But this and COVID aside, as George Hernandez noted in his interview with us, it is likely there will be a rebound in outgoing Chinese students over the next few years.

As borders open and the threat of COVID recedes, overseas study is likely to regain popularity with outgoing Chinese students. This stems from it being ultra competitive to get into tertiary education in China, with only the brightest students able to gain admission to the best Chinese universities. And while admission requirements for Chinese students to international institutions may also be deemed competitive, it is still considered 'easier' to get a quality education overseas.

This may change as China’s university sector expands and with it the capacity to enrol more local students. However, in the same way China is attractive as a destination for international students for the range of reasons noted above, international education still holds a great degree of attraction for outgoing Chinese students who go not just for the education but also for the great opportunity it offers to learn English in country while also being immersed in a great cultural experience.

What are the best Chinese universities?

Based on the THE rankings, here is a brief rundown on what the top seven best Chinese universities have to offer as unique selling points for recruiters or marketers.

Tsinghua University
Founded: 1911
Location: Haidian District, northwest Beijing
Ranking: #20

One of the top universities in the world for engineering and computer science, and also one of the most influential and prestigious universities in China. Tsinghua offers over 500 courses in English.

Peking University (PKU)
Founded: 1898, the oldest university in China
Location: Haidian District, northwest Beijing
Ranking: #23

PKU’s National School of Development (NSD) is a leadingChinese think tank. Through the NSD, PKU is crucial to China’s modernisation. International students will find PKU an ideal university to study because of its combination of traditional Chinese heritage and western influence.

Fudan University
Founded: 1905
Location: Four campuses at the centre of Shanghai in Handan, Fenglin, Zhangjiang and Jiangwan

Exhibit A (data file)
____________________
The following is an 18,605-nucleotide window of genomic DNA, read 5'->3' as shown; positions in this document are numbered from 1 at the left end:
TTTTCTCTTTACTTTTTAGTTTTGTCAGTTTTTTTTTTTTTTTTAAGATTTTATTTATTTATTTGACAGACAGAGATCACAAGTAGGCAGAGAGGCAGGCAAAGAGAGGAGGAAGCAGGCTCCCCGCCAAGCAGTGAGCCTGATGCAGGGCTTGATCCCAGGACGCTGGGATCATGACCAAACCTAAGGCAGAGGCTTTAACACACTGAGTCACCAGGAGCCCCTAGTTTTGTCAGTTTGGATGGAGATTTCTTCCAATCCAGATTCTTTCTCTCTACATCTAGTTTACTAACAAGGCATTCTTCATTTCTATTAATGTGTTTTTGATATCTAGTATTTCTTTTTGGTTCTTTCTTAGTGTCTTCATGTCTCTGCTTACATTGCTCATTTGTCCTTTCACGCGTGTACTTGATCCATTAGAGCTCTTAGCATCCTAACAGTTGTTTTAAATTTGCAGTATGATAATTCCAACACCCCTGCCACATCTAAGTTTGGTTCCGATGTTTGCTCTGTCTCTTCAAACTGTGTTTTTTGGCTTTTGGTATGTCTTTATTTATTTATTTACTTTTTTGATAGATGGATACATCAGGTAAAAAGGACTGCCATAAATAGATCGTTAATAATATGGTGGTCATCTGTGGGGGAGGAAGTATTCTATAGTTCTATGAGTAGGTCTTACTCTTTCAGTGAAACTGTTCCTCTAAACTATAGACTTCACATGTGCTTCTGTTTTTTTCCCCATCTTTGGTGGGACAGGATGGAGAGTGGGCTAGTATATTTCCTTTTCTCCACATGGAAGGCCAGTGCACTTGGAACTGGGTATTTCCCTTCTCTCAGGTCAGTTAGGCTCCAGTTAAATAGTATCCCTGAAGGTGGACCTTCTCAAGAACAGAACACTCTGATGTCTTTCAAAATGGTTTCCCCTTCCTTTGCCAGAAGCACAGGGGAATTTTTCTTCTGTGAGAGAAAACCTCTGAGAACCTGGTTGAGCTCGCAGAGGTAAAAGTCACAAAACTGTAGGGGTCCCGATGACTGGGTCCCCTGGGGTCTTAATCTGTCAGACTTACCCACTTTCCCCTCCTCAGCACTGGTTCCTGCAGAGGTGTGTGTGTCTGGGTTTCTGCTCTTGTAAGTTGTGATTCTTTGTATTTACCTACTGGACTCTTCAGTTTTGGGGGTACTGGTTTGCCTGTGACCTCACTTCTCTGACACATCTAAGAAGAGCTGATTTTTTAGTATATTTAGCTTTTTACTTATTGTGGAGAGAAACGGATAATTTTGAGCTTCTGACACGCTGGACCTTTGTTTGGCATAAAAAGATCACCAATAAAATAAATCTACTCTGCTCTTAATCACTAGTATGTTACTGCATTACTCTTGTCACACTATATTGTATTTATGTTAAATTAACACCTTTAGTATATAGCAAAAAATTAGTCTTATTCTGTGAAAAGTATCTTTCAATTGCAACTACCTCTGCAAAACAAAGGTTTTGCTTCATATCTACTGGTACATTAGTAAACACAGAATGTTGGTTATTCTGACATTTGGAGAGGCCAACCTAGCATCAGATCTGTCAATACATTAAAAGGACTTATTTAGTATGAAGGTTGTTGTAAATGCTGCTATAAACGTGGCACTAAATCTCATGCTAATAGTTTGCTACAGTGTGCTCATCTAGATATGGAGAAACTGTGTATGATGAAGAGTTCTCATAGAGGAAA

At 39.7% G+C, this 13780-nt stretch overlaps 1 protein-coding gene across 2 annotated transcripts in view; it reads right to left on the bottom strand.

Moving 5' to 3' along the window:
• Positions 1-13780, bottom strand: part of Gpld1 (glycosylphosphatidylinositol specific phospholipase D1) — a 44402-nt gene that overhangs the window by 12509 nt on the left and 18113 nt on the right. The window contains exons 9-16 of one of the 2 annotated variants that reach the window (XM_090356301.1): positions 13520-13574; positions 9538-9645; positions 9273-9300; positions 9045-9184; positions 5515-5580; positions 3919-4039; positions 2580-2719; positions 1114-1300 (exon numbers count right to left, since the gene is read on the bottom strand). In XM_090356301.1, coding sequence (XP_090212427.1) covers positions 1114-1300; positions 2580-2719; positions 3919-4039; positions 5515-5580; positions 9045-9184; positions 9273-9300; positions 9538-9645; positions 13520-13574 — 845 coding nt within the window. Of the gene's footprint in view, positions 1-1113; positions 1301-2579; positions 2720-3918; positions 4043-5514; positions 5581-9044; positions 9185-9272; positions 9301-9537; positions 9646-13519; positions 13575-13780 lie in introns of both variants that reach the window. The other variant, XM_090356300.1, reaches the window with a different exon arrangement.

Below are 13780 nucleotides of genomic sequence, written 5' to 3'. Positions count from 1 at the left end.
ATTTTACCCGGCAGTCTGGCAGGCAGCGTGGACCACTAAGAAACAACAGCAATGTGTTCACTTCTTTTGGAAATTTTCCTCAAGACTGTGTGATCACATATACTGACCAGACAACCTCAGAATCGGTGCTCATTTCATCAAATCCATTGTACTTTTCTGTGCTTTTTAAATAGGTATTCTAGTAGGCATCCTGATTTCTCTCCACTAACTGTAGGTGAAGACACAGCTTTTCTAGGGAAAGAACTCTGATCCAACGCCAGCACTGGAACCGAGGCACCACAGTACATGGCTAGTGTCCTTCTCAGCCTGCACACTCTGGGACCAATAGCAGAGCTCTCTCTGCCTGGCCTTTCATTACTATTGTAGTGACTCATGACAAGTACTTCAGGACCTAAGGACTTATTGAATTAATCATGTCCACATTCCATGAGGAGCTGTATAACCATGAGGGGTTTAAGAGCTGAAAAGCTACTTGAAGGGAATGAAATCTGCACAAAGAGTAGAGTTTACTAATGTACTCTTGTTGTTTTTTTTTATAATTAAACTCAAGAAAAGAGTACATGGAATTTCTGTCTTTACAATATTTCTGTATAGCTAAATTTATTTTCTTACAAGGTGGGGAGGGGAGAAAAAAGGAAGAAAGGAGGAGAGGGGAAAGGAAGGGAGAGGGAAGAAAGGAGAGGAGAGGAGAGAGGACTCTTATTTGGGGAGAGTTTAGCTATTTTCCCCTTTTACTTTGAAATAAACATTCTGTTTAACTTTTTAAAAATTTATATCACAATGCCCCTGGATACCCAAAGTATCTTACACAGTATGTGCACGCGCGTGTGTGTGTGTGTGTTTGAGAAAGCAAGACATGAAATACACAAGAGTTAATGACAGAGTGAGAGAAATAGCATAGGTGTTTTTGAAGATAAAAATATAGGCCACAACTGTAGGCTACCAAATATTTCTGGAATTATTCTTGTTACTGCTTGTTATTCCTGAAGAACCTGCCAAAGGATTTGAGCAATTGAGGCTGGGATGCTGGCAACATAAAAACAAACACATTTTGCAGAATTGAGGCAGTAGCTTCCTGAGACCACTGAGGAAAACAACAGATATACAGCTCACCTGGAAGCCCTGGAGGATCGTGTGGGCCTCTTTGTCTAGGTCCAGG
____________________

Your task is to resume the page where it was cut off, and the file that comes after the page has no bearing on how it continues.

Ranking: #70

With one of the largest student populations in China (more than 45,000 Chinese students), Fudan University is a modern, comprehensive university and one of the most selective schools in China. It is also a hub for international students, with 15% studying undergraduate programs in the university.

University of Science and Technology of China (USTC)
Founded: 1958
Location: Hefei, Anhui province
Ranking: #87

A prominent university regarded in China as the “Cradle of Scientific Elites”, USTC is a leader in science and technology led by the most renowned scientists in China.

Zhejiang University (ZJU)
Founded: as early as 1897
Location: Hangzhou, Zhejiang province across seven campuses
Ranking: #94

As one of the best Chinese universities, ZJU prides itself on a culture of innovation and creativity. ZJU’s International College admits upwards of 7,000 international students from 148 countries.

Shanghai Jiao Tong University (SJTU)
Founded: 1896
Location: Minhang District, Shanghai, China
Ranking: #100

SJTU has gained international recognition for its comprehensive, innovative and research-oriented programs, with students from more than 100 countries studying there. For the last decade, it has been regarded as the fastest developing university in the country.

Nanjing University (NJU)
Founded: 1902
Location: Nanjing, Jiangsu Province
Ranking: #111

NJU was one of the first universities in China to enrol international students. It is very active around international cooperation with first-class universities and research institutes around the world.